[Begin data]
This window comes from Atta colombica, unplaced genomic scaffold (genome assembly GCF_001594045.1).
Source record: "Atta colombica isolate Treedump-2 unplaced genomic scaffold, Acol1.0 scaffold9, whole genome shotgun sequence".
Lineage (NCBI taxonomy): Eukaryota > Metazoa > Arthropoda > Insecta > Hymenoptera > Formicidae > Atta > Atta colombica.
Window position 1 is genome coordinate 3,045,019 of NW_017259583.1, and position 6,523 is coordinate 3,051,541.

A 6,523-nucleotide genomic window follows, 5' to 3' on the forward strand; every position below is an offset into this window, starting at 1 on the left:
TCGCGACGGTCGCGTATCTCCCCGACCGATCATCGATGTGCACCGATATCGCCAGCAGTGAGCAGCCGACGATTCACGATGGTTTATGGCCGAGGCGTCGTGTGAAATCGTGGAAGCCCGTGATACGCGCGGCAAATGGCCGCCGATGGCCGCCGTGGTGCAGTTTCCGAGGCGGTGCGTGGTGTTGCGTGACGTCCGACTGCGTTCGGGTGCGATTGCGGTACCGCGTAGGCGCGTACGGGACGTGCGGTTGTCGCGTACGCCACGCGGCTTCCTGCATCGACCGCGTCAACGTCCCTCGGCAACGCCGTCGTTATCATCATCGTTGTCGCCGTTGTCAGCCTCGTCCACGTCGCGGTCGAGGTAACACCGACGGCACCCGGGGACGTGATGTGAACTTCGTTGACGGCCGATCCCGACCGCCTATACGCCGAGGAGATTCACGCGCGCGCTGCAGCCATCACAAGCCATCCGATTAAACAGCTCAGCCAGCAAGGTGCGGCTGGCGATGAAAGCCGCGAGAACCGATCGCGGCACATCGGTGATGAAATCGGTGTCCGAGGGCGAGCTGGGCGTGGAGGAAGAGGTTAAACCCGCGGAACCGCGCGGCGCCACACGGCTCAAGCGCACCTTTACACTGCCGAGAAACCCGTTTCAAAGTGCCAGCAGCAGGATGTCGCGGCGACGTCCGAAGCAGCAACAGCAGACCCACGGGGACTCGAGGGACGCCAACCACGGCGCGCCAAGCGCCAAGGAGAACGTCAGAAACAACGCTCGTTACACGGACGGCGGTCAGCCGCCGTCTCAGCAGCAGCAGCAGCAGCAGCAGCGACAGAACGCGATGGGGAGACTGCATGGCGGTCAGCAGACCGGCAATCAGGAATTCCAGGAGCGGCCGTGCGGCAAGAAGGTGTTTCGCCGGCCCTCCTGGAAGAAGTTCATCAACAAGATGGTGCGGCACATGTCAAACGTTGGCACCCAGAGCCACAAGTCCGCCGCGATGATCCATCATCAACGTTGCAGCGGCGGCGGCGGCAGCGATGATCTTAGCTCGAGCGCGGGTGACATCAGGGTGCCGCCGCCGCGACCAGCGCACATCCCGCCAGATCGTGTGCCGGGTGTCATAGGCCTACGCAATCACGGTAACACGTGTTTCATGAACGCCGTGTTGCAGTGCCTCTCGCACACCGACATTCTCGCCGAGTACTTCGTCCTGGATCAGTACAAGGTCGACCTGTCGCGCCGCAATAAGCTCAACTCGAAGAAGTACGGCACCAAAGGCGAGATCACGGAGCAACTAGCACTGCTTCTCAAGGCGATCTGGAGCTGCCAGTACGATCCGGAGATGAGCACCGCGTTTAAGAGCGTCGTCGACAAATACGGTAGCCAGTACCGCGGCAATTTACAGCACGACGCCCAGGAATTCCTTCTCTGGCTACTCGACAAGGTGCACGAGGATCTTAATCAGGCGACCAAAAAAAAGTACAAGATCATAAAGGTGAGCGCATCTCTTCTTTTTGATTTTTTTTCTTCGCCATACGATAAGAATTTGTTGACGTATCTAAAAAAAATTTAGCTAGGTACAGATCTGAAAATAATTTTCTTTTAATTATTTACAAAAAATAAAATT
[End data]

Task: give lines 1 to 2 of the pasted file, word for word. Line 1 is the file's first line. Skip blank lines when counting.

This window comes from Atta colombica, unplaced genomic scaffold (genome assembly GCF_001594045.1).
Source record: "Atta colombica isolate Treedump-2 unplaced genomic scaffold, Acol1.0 scaffold9, whole genome shotgun sequence".